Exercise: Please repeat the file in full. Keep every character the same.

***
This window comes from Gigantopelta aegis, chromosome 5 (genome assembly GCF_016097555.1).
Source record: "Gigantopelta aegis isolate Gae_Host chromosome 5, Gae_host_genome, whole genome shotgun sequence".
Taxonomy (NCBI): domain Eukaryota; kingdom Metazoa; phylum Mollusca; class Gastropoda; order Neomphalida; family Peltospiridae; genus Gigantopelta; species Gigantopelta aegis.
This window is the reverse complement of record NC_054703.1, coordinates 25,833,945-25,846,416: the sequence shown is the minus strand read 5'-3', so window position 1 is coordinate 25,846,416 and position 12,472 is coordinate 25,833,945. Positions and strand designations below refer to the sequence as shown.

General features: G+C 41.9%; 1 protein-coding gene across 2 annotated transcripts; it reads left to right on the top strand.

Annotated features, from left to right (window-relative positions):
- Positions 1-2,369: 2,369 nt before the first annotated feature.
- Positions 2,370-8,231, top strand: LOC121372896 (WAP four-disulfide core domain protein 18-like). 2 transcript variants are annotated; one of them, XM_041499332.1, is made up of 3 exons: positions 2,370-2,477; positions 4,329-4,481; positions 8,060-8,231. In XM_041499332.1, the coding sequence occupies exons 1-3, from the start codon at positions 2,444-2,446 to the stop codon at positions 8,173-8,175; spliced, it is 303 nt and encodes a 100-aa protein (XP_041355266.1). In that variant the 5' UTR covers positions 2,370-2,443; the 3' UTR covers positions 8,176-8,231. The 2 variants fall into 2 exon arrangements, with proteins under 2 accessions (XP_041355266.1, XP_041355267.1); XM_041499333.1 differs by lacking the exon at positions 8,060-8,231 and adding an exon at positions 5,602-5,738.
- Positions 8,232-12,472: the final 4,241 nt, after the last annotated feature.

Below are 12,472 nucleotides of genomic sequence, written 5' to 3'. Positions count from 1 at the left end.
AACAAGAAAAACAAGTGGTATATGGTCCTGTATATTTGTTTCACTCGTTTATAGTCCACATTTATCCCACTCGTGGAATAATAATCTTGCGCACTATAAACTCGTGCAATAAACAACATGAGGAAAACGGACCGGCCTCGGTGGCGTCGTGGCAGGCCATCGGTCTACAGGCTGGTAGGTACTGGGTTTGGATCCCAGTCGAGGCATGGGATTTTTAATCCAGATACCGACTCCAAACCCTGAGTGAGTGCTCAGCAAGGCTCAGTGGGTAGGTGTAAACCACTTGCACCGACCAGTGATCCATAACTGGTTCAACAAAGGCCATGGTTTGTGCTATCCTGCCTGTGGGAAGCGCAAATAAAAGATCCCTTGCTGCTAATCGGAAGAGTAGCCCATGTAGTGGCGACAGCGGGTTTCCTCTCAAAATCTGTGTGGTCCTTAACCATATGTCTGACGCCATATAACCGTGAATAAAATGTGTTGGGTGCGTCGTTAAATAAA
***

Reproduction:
This window comes from Gigantopelta aegis, chromosome 5 (genome assembly GCF_016097555.1).
Source record: "Gigantopelta aegis isolate Gae_Host chromosome 5, Gae_host_genome, whole genome shotgun sequence".
Taxonomy (NCBI): domain Eukaryota; kingdom Metazoa; phylum Mollusca; class Gastropoda; order Neomphalida; family Peltospiridae; genus Gigantopelta; species Gigantopelta aegis.
This window is the reverse complement of record NC_054703.1, coordinates 25,833,945-25,846,416: the sequence shown is the minus strand read 5'-3', so window position 1 is coordinate 25,846,416 and position 12,472 is coordinate 25,833,945. Positions and strand designations below refer to the sequence as shown.

General features: G+C 41.9%; 1 protein-coding gene across 2 annotated transcripts; it reads left to right on the top strand.

Annotated features, from left to right (window-relative positions):
- Positions 1-2,369: 2,369 nt before the first annotated feature.
- Positions 2,370-8,231, top strand: LOC121372896 (WAP four-disulfide core domain protein 18-like). 2 transcript variants are annotated; one of them, XM_041499332.1, is made up of 3 exons: positions 2,370-2,477; positions 4,329-4,481; positions 8,060-8,231. In XM_041499332.1, the coding sequence occupies exons 1-3, from the start codon at positions 2,444-2,446 to the stop codon at positions 8,173-8,175; spliced, it is 303 nt and encodes a 100-aa protein (XP_041355266.1). In that variant the 5' UTR covers positions 2,370-2,443; the 3' UTR covers positions 8,176-8,231. The 2 variants fall into 2 exon arrangements, with proteins under 2 accessions (XP_041355266.1, XP_041355267.1); XM_041499333.1 differs by lacking the exon at positions 8,060-8,231 and adding an exon at positions 5,602-5,738.
- Positions 8,232-12,472: the final 4,241 nt, after the last annotated feature.

Below are 12,472 nucleotides of genomic sequence, written 5' to 3'. Positions count from 1 at the left end.
AACAAGAAAAACAAGTGGTATATGGTCCTGTATATTTGTTTCACTCGTTTATAGTCCACATTTATCCCACTCGTGGAATAATAATCTTGCGCACTATAAACTCGTGCAATAAACAACATGAGGAAAACGGACCGGCCTCGGTGGCGTCGTGGCAGGCCATCGGTCTACAGGCTGGTAGGTACTGGGTTTGGATCCCAGTCGAGGCATGGGATTTTTAATCCAGATACCGACTCCAAACCCTGAGTGAGTGCTCAGCAAGGCTCAGTGGGTAGGTGTAAACCACTTGCACCGACCAGTGATCCATAACTGGTTCAACAAAGGCCATGGTTTGTGCTATCCTGCCTGTGGGAAGCGCAAATAAAAGATCCCTTGCTGCTAATCGGAAGAGTAGCCCATGTAGTGGCGACAGCGGGTTTCCTCTCAAAATCTGTGTGGTCCTTAACCATATGTCTGACGCCATATAACCGTGAATAAAATGTGTTGGGTGCGTCGTTAAATAAA